While the Edo-Tokyo Museum adjacent to the main sumo wrestling stadium in Ryogoku on the eastern edge of Tokyo is not to be missed, it tends to attract huge crowds and can be a bit overwhelming at times. There is, however, a much smaller and more intimate alternative where you can actually experience what life was like in Tokyo during the Edo Period, the 250-year reign of the Tokugawa Shogunate when Japan was, essentially, closed to the outside world from around the year 1600 until when Japan was “opened” to the world in the 19th century. It is called the Fukagawa Edo Museum and is a real hidden gem.
Watch Our Walk-through Video
Access to English Language Docent Volunteers
The Fukagawa Edo Museum is located in the heart of the local neighborhood of Fukagawa and is just a short walk from the Kiyosumi-Shirakawa Subway Station (Z11/E14). The entrance fee is only 400 JPY. While you can certainly guide yourself through the museum, on most days, there are English language docent volunteers on hand to provide a detailed explanation at no additional cost. These guides have studied the history of Fukagawa and take great pride in telling stories about what working-class life was like in the past.
300 Year Old Fishing Village
An entire, full-size fishing village from 300 years ago has been recreated inside the Fukagawa Edo Museum. Fukagawa used to be right on the coast, but it is now quite far inland as a result of a series of landfill projects that have been enlarging Tokyo for the past several hundred years. The area retains, though, a strong connection to the sea.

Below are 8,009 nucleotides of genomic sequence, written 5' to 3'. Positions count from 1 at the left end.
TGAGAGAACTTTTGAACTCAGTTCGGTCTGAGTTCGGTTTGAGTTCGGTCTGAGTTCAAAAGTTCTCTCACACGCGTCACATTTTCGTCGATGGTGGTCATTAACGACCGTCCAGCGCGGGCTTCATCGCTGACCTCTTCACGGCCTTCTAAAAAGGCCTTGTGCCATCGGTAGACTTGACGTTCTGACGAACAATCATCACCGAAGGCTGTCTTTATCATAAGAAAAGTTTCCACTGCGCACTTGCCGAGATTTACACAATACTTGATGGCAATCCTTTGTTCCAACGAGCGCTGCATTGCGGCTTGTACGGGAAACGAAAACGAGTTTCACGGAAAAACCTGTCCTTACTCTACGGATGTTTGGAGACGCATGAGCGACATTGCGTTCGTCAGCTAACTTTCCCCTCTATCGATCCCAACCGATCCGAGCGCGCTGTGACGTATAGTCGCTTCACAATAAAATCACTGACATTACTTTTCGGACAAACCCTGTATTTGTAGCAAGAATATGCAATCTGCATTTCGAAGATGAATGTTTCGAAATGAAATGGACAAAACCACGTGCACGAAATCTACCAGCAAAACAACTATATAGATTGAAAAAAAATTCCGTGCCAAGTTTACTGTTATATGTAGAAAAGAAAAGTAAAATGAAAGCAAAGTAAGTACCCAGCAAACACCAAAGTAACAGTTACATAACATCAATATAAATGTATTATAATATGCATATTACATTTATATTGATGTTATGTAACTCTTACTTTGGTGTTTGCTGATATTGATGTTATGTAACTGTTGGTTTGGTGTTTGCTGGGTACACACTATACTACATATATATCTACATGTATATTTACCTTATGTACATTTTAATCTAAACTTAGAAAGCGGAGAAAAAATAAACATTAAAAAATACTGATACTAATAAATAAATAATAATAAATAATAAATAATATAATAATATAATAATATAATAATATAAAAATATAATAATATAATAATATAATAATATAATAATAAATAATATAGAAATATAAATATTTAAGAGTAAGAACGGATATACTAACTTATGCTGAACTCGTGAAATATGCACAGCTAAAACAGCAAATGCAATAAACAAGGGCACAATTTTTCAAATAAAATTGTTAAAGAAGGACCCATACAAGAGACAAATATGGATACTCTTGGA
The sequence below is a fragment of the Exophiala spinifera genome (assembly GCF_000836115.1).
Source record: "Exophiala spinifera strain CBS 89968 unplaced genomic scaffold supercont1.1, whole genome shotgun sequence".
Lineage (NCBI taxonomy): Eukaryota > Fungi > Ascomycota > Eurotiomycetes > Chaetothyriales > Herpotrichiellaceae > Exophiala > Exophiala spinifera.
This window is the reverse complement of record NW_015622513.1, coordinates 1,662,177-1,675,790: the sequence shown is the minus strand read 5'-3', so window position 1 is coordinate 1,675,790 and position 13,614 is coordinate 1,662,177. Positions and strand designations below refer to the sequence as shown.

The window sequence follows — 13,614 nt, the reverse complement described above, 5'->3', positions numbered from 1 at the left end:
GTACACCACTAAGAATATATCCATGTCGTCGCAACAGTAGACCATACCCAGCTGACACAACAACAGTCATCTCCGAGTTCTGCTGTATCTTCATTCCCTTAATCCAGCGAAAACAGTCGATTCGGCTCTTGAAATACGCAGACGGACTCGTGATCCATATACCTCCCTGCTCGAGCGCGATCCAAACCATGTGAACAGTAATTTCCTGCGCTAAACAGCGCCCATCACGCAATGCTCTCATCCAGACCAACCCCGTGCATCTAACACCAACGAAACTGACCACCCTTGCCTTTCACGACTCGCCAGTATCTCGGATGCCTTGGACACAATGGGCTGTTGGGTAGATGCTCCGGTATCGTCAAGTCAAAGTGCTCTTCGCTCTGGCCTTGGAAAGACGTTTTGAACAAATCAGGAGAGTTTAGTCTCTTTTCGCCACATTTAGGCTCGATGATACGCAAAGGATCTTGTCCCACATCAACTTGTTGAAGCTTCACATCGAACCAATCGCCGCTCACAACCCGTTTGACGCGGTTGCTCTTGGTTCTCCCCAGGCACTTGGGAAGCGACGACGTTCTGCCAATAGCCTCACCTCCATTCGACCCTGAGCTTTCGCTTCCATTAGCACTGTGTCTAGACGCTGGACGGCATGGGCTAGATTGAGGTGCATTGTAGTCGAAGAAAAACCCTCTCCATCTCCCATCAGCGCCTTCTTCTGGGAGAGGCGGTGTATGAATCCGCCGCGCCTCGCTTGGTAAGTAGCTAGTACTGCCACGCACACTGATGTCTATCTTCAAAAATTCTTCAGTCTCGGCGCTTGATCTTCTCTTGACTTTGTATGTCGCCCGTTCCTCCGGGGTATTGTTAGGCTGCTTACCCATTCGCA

Experience 24 Hours in Just 20 Minutes!
Once every 20 minutes or so you will experience a full day from sunrise through the late evening which includes stunning visual and sound effects. At one point it will sound like a thunderstorm inside, but don’t worry–you won’t get wet!
Be prepared, though, to take off and put back on your shoes at several points as you literally make your way through the exhibits. You can explore every room of the many homes and workplaces of the village’s inhabitants. There are homes of wealthy merchants, tea houses, the combined living quarters and workspace of blacksmiths, an inn for fishermen, and several other structures to investigate.
The Fukagawa Edo Museum frequently features special exhibits such as Edo Period Manga Animation which is running until mid-November 2020. Some of the special exhibits include hands-on workshops and live performances, and many are geared toward children. You can check for updates on their website. Please note that while the main website is published in Japanese, it has a built-in translation function.
More Things to Do Right Outside
Outside the museum it is fun simply to walk around the neighborhood of Fukagawa which is in the heart of Shita-Machi or Tokyo’s working-class “Lower City.” Just down the street from the museum there are numerous local restaurants that feature Fukagawa Meshi, a rice bowl topped with asari clams. Back toward the subway station, you can also tour the impressive Kiyosumi Gardens to walk through a giant, traditional Japanese garden.
Extension of a Visit to Asakakusa
While easily accessible by subway, keep in mind that Fukagawa is only a 10 to 15-minute taxi ride from Asakusa. While you would not want to pass up a visit to one the world-famous Tokyo-Edo Museum in nearby Ryogoku, especially for something to do on a rainy day the Fukagawa Edo Museum would be the perfect place to gain a deep understanding of what life in Tokyo must have been like hundreds of years ago. You will also get a good sense of one of Tokyo’s numerous local neighborhoods. Enjoy!
Mark Kennedy is a native of Chicago who has spent more than 20 years living, studying, and working in Japan. By day he is Country Head - Business Development, Nexdigm - Japan but becomes a writer after work. Mark is a lifelong student of the Japanese language and culture. He loves to travel throughout the country. Mark also is the author behind the "Real Gaijin" Substack, countryroadsjapan.com, as well as the Country Roads Japan and Coastal Sailing Japan YouTube channels. Photo supplied courtesy of the author who had stopped to check out the free-roaming horses and cows about half-way up to the summit of Mt. Aso, an active volcano in the center of Kyushu.